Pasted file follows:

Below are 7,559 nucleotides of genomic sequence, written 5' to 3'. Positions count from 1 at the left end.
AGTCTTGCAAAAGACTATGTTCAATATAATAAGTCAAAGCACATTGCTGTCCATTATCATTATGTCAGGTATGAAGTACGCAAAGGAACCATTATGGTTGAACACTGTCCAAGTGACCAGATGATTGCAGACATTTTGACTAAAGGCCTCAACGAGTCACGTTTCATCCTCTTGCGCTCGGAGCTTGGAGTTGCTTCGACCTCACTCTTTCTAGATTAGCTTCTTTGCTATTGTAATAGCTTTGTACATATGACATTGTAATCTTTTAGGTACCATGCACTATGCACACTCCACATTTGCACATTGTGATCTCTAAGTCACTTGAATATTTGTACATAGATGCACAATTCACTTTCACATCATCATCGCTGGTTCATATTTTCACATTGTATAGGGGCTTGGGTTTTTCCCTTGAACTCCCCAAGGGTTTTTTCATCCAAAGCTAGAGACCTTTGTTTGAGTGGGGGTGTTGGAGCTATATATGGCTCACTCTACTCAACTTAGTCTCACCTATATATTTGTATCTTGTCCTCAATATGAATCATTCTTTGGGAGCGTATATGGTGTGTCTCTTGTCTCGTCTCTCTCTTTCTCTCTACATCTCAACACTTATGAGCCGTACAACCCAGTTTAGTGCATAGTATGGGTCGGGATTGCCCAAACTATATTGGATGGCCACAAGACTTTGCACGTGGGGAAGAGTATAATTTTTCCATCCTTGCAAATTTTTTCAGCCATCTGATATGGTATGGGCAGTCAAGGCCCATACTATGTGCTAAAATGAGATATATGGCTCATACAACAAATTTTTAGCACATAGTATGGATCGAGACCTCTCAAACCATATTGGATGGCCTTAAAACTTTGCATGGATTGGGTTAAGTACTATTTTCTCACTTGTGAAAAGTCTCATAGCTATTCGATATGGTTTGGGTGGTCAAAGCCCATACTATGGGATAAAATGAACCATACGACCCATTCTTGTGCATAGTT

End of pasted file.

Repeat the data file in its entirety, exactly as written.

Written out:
Below are 7,559 nucleotides of genomic sequence, written 5' to 3'. Positions count from 1 at the left end.
AGTCTTGCAAAAGACTATGTTCAATATAATAAGTCAAAGCACATTGCTGTCCATTATCATTATGTCAGGTATGAAGTACGCAAAGGAACCATTATGGTTGAACACTGTCCAAGTGACCAGATGATTGCAGACATTTTGACTAAAGGCCTCAACGAGTCACGTTTCATCCTCTTGCGCTCGGAGCTTGGAGTTGCTTCGACCTCACTCTTTCTAGATTAGCTTCTTTGCTATTGTAATAGCTTTGTACATATGACATTGTAATCTTTTAGGTACCATGCACTATGCACACTCCACATTTGCACATTGTGATCTCTAAGTCACTTGAATATTTGTACATAGATGCACAATTCACTTTCACATCATCATCGCTGGTTCATATTTTCACATTGTATAGGGGCTTGGGTTTTTCCCTTGAACTCCCCAAGGGTTTTTTCATCCAAAGCTAGAGACCTTTGTTTGAGTGGGGGTGTTGGAGCTATATATGGCTCACTCTACTCAACTTAGTCTCACCTATATATTTGTATCTTGTCCTCAATATGAATCATTCTTTGGGAGCGTATATGGTGTGTCTCTTGTCTCGTCTCTCTCTTTCTCTCTACATCTCAACACTTATGAGCCGTACAACCCAGTTTAGTGCATAGTATGGGTCGGGATTGCCCAAACTATATTGGATGGCCACAAGACTTTGCACGTGGGGAAGAGTATAATTTTTCCATCCTTGCAAATTTTTTCAGCCATCTGATATGGTATGGGCAGTCAAGGCCCATACTATGTGCTAAAATGAGATATATGGCTCATACAACAAATTTTTAGCACATAGTATGGATCGAGACCTCTCAAACCATATTGGATGGCCTTAAAACTTTGCATGGATTGGGTTAAGTACTATTTTCTCACTTGTGAAAAGTCTCATAGCTATTCGATATGGTTTGGGTGGTCAAAGCCCATACTATGGGATAAAATGAACCATACGACCCATTCTTGTGCATAGTT